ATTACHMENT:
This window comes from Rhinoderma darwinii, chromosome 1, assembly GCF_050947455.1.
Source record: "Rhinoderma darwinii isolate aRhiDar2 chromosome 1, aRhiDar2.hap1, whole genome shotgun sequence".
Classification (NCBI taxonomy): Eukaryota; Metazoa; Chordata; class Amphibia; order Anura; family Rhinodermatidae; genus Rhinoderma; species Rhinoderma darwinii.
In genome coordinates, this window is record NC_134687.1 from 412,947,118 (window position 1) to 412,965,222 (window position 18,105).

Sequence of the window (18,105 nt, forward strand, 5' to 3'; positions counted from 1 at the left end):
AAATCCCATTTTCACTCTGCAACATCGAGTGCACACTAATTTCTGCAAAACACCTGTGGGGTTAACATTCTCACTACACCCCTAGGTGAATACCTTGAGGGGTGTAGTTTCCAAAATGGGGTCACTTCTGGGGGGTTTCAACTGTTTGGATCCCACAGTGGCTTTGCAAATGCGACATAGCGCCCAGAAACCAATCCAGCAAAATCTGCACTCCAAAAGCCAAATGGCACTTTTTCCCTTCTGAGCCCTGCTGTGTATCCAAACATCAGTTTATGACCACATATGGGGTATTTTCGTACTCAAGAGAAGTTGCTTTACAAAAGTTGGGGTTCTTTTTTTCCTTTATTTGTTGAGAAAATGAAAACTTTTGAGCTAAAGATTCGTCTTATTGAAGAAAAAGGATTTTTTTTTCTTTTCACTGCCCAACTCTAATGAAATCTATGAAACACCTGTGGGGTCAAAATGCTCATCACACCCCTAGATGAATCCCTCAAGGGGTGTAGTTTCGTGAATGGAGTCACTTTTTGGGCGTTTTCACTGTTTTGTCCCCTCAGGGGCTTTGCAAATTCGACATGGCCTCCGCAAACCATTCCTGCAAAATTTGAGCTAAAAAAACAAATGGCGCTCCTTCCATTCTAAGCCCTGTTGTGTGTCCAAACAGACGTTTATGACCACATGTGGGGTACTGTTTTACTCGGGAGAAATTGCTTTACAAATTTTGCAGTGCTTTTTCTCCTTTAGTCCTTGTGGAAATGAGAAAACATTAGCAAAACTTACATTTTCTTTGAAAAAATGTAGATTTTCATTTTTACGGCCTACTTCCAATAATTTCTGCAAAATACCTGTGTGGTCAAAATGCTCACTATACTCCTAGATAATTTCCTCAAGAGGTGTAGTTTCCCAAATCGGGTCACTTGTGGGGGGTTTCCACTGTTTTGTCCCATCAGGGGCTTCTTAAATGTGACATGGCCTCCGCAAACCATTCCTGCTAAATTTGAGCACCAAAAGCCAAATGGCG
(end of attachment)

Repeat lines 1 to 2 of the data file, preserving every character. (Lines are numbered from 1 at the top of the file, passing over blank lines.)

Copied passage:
This window comes from Rhinoderma darwinii, chromosome 1, assembly GCF_050947455.1.
Source record: "Rhinoderma darwinii isolate aRhiDar2 chromosome 1, aRhiDar2.hap1, whole genome shotgun sequence".